Publishing: A Writer’s Memoir

  • By Gail Godwin
  • Bloomsbury USA
  • 224 pp.
  • Reviewed by Kristina Moriconi
  • February 25, 2015

An insider's chronicle of scribes' ever-changing world.

Publishing: A Writer’s Memoir

All at once, in Publishing: A Writer’s Memoir, Gail Godwin has written for us a history, a how-to guide, a personal journey, and a cautionary tale. No matter her point of view, though, her message is consistent throughout: The endeavor to publish is not a path for the easily discouraged.

“I would have to live through some humiliating failures,” she writes. “When you were down, it seemed, the insults piled up.”

The chronology of Godwin’s account is circuitous, much like we come to understand the arduous path to publication to be. Art imitating process, perhaps. And on the pages of this memoir — many of which are illuminated by architect Frances Halsband’s pen-and-ink line drawings — readers are given an insider’s look at both the routines of Godwin’s writing process as well as her persistent efforts to publish her manuscripts.

It is as though she has invited us to accompany her on this journey, to experience along with her the successes and the failures — rejections, offers, contracts — and to witness the ins and outs of a complicated industry.

In a chapter entitled “Publishing Partners,” she introduces the metaphor of a dance partnership to help readers better see and understand the relationship between an author and her editors. This image becomes increasingly helpful as the author goes on to illuminate an ever-increasing shift in the structure of publishing.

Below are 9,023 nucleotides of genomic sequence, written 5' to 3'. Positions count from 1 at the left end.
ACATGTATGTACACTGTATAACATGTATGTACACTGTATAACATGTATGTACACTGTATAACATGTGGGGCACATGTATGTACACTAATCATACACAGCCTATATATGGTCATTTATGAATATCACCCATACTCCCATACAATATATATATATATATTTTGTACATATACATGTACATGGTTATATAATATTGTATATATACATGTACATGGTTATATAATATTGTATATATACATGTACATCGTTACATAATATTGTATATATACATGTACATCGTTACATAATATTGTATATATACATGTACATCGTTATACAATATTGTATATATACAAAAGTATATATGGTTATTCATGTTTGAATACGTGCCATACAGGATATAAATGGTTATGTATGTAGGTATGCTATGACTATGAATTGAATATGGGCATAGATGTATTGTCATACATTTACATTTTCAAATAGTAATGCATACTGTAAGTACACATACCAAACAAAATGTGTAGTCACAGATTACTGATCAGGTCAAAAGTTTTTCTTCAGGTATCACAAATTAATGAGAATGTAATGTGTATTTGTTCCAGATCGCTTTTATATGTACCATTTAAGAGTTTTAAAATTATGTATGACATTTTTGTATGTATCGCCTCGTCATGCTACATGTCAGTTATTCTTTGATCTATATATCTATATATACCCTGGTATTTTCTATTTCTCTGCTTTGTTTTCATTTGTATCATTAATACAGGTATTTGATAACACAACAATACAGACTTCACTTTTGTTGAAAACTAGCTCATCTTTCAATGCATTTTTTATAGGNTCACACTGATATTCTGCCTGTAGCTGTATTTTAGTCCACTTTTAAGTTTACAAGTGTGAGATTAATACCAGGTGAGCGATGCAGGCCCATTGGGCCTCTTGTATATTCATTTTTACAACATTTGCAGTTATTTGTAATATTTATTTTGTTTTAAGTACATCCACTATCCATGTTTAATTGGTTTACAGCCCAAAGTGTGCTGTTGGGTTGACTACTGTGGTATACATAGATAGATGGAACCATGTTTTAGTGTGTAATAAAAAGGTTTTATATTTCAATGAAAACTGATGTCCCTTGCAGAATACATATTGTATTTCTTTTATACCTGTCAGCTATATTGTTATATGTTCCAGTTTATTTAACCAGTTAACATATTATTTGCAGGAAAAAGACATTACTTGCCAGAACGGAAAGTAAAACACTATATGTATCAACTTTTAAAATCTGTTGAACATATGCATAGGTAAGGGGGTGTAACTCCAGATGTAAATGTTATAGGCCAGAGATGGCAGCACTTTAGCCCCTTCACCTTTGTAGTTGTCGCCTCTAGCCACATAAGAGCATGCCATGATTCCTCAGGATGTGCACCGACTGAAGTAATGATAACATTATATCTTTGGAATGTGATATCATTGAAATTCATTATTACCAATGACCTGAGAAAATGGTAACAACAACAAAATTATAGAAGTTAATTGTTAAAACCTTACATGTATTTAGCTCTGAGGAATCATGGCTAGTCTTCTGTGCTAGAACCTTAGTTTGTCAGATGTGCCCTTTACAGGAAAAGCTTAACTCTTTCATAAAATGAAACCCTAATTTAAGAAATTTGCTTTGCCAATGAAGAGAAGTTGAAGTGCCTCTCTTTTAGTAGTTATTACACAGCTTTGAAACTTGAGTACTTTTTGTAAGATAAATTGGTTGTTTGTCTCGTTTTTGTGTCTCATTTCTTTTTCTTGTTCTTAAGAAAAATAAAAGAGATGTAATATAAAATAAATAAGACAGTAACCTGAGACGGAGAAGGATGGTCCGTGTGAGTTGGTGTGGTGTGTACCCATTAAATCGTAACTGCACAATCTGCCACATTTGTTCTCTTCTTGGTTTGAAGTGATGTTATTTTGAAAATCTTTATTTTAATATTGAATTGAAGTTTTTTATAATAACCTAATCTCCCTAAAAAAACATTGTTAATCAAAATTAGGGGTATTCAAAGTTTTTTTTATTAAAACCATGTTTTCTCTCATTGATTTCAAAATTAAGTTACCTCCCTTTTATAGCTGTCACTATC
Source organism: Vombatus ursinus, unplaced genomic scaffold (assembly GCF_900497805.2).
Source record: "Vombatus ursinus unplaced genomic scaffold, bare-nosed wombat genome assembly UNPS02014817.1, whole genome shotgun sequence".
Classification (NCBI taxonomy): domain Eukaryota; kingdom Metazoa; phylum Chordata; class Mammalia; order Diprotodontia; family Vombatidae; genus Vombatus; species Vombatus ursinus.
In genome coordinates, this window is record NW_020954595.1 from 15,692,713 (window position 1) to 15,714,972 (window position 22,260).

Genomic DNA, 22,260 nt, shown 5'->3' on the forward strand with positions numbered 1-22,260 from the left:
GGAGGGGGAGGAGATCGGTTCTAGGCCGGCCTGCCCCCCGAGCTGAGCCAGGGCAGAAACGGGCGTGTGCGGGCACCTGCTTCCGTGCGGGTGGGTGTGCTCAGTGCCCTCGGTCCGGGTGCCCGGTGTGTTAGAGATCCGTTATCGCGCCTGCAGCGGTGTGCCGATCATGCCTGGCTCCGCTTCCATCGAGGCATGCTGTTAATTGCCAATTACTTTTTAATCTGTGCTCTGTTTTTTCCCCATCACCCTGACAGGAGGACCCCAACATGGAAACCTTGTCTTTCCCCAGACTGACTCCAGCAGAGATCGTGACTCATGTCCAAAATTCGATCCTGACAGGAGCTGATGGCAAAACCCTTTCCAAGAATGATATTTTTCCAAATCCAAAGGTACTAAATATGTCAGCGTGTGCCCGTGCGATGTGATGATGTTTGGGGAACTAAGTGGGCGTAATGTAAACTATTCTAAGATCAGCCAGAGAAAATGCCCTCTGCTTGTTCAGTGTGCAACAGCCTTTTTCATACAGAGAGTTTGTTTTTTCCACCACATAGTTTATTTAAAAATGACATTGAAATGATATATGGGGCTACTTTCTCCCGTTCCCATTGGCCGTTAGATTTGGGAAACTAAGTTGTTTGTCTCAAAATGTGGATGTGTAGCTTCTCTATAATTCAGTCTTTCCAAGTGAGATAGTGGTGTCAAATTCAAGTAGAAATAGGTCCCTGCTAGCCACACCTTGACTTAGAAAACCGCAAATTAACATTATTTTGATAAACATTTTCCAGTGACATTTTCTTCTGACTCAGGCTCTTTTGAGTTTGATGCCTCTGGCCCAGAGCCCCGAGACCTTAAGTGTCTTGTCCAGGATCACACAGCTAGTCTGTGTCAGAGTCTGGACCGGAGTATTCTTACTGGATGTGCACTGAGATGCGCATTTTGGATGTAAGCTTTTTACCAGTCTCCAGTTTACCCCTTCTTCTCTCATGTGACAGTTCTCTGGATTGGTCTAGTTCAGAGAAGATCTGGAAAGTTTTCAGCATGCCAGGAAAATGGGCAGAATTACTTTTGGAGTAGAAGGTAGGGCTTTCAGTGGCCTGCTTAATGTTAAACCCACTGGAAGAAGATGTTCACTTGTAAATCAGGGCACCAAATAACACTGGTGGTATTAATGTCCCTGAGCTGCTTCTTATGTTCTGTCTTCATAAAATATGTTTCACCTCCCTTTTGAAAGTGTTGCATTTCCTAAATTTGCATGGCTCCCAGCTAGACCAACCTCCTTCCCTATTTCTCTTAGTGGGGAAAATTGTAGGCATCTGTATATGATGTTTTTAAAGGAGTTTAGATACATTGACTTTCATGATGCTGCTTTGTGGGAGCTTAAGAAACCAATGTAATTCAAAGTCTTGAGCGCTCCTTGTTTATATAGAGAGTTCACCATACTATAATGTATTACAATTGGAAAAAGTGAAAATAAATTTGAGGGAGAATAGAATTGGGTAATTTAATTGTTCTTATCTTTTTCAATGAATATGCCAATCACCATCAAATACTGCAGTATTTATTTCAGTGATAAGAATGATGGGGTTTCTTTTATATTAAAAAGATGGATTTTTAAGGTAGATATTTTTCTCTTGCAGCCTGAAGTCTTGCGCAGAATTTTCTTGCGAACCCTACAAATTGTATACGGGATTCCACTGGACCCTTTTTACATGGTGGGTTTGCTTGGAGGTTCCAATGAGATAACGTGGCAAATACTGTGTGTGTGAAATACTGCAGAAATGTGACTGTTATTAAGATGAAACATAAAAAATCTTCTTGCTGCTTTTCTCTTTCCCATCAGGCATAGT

“Let’s say there has been an intermission,” she writes, “and when we publishing partners (authors, editors, and publishers) return to the dance we notice things are different. A proliferation of nondancers has taken to the floor.”

For writers and readers of all genres, it is interesting to follow Godwin as she traces this transformation in the publishing industry back to its original steps. And woven alongside this history of 50 years, she reflects, too, on her mother’s writing aspirations, how this influenced her own desire to write, and how stories of family and home are always the ones we hold closest and look to for inspiration.

Godwin is the author of two story collections and 14 novels. This is the story behind those stories. And it is told in the way a life happens, with flashbacks and detours and gaps. In this memoir, Godwin’s journey acts as a guide, a map of writing — and reconciling — one’s own process.

Kristina Moriconi is a poet and essayist. She is author of the chapbook No Such Place (Finishing Line Press, 2013), and her work has appeared, most recently, in Blood Lotus, Under the Sun, and Crab Creek Review. She is the 2014 Montgomery County, Pennsylvania, poet laureate and has been nominated three times for a Pushcart Prize. Moriconi earned her MFA from the Rainier Writing Workshop in Tacoma, Washington, and now lives and teaches in suburban Philadelphia.

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